To any careful observer, it is obvious that the standards for Montenegro’s inclusion in the alliance have been very low. In contrast, NATO’s demands of Ukraine (as well as of Georgia) have been far more stringent, while the EU has never considered either one for membership. A resolution by attendees at NATO’s 2008 Bucharest summit spoke of Ukraine and Georgia as future members, but gave no accession date or sense of when they would be invited into the alliance’s Membership Action Plan.

    To understand the different standards the two countries are being held to, it is important to examine them systematically. Montenegro and Ukraine can be compared in seven key ways.

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  • Do Bulgaria’s Historical Russian Ties Spell Trouble for NATO and the Black Sea Region?

    The November election of Rumen Radev as president of Bulgaria has contributed to growing concerns that several former Soviet satellite states are drifting back into the orbit of Putin’s Russia.
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  • What Can Ukraine Learn from the Balkans?

    Ukraine wants to join the European Union, but the level of support among many EU member states is low or nonexistent. Many are afraid of Russia’s reaction and lack a clear understanding of both the climate in post-Euromaidan Ukraine and the country’s strong commitment to Western integration.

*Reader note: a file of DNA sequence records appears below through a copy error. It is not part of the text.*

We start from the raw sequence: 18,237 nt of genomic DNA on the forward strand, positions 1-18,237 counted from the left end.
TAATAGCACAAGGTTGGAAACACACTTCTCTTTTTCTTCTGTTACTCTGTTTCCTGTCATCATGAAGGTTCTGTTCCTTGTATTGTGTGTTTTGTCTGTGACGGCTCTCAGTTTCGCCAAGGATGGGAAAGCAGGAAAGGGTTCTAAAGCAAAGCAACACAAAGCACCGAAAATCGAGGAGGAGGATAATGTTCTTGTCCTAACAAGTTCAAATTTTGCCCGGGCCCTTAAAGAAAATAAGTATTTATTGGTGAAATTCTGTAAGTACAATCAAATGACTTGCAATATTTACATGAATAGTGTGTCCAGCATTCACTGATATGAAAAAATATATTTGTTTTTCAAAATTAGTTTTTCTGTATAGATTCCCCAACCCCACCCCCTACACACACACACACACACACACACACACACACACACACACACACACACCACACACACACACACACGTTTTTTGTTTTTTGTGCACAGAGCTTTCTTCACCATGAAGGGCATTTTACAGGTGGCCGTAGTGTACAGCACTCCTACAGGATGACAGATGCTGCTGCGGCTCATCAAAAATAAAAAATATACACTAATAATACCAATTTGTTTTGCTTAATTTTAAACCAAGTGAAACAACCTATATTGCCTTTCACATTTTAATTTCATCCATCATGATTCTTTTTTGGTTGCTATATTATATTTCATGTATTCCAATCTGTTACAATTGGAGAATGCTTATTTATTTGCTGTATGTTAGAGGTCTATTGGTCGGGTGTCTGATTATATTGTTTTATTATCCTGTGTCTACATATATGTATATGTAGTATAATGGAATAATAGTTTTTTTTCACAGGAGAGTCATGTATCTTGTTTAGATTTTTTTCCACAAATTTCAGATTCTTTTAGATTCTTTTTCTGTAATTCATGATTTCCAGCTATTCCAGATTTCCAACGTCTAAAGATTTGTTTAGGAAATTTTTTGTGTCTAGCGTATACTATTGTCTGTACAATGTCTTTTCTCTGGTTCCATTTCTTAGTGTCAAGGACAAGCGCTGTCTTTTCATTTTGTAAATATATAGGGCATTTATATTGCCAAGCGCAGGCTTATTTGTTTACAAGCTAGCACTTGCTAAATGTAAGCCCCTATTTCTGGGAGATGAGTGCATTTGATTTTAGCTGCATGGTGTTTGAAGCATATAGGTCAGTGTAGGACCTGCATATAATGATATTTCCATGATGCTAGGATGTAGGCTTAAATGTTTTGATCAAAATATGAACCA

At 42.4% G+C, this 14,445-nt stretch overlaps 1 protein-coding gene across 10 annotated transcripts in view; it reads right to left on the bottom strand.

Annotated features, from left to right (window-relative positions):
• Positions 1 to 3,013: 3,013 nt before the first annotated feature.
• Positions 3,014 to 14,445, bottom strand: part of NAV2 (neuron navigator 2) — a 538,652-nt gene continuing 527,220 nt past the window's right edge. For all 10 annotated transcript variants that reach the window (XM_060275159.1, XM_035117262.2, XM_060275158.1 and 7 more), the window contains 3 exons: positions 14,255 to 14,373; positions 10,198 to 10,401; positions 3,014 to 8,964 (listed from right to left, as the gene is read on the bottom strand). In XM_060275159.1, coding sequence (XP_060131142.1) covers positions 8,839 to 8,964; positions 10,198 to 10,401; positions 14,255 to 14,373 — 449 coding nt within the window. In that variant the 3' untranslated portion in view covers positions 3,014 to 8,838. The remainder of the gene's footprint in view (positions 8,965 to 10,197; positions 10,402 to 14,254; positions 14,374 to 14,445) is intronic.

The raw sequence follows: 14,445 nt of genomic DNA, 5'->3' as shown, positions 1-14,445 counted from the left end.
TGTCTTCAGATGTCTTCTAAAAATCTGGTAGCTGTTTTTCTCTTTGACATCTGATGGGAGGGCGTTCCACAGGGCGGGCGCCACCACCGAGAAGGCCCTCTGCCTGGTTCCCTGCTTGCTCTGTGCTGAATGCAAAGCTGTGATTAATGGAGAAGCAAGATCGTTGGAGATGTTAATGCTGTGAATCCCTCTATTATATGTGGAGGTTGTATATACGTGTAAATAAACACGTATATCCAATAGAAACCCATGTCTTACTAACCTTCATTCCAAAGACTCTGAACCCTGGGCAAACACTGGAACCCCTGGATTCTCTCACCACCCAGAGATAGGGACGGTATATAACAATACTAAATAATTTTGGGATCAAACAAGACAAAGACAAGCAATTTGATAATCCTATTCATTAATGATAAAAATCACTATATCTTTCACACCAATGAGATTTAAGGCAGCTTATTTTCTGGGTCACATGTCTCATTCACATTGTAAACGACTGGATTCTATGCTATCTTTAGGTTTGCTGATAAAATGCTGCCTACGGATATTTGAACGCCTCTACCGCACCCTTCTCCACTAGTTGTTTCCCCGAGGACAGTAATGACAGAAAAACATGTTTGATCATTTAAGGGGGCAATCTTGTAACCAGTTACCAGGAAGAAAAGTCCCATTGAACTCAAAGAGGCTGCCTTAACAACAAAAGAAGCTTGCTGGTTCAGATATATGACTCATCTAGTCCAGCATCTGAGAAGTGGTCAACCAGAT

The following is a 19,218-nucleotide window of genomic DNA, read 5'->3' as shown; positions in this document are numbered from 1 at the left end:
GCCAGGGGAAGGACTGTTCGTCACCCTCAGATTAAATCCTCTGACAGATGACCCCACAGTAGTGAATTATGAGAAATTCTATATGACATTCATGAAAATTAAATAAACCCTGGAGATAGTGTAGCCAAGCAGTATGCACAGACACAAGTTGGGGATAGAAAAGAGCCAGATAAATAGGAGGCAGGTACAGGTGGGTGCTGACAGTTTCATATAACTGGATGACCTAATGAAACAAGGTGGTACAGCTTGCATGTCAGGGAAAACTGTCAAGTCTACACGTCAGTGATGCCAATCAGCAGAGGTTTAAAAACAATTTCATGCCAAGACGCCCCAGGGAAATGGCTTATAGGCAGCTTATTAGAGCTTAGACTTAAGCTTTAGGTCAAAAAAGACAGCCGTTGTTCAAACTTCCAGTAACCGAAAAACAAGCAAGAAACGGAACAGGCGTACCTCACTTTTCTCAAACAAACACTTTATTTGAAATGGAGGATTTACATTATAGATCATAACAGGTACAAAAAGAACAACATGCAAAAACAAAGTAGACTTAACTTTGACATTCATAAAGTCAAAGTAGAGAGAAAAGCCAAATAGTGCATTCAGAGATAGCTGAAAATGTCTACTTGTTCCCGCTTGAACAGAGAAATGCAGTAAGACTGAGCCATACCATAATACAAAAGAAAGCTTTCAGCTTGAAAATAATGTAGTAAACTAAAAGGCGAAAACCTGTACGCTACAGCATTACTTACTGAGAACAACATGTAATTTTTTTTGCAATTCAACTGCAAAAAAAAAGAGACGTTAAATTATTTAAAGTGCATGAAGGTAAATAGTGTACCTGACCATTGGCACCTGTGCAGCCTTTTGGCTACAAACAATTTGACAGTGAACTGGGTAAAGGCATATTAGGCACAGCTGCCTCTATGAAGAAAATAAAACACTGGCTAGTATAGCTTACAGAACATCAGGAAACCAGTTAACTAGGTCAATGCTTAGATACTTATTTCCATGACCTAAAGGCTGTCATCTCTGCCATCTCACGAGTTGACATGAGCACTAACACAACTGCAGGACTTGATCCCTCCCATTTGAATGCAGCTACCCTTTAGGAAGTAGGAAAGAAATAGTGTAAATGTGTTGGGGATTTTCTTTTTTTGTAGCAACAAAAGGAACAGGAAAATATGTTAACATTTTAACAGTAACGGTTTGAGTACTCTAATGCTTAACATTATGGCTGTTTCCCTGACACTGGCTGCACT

The situation is challenging in all aspects. War still raging along the demarcation line in the Donbas, US policy toward the EU and Ukraine is unclear, Russia is strongly opposed to Ukraine’s entrance into the EU, and Ukraine itself faces the twin challenges of war and reform. Only EU and NATO accession can provide a lasting framework that allows Ukraine to master all of the challenges at the same time. The model has been proven through the accession of central European and southeastern European countries and will most likely be similarly successful in the third wave occurring in Eastern Europe.

    If the EU does not allow the country to have realistic European hopes, post-Maidan Ukraine could fail, just as the Orange Revolution did, with all of the related tragic consequences. But how can one ensure a credible EU perspective and increase progress toward EU accession in all sectors simultaneously? To achieve this, Ukraine requires a new strategic approach and an alliance of friends, partners, and allies composed of countries with similar interests.

    In the nearby neighborhood are eight countries—Albania, Bosnia, Croatia, Kosovo, Macedonia, Montenegro, Slovenia, and Serbia—that had similar traumatic experiences with war and destruction in the 1990s, and that now have seventeen years of reconstruction and pre-accession behind them. They have shared a similar strategic objective of joining the EU and NATO, and some have achieved it: Croatia joined NATO in 2009 and the EU in 2013, for example. Those that are already inside can help the others that are still on their way and facing similar challenges with domestic reform and the EU’s enlargement fatigue.

    The reform and transition experience of the Balkans matters for Ukraine.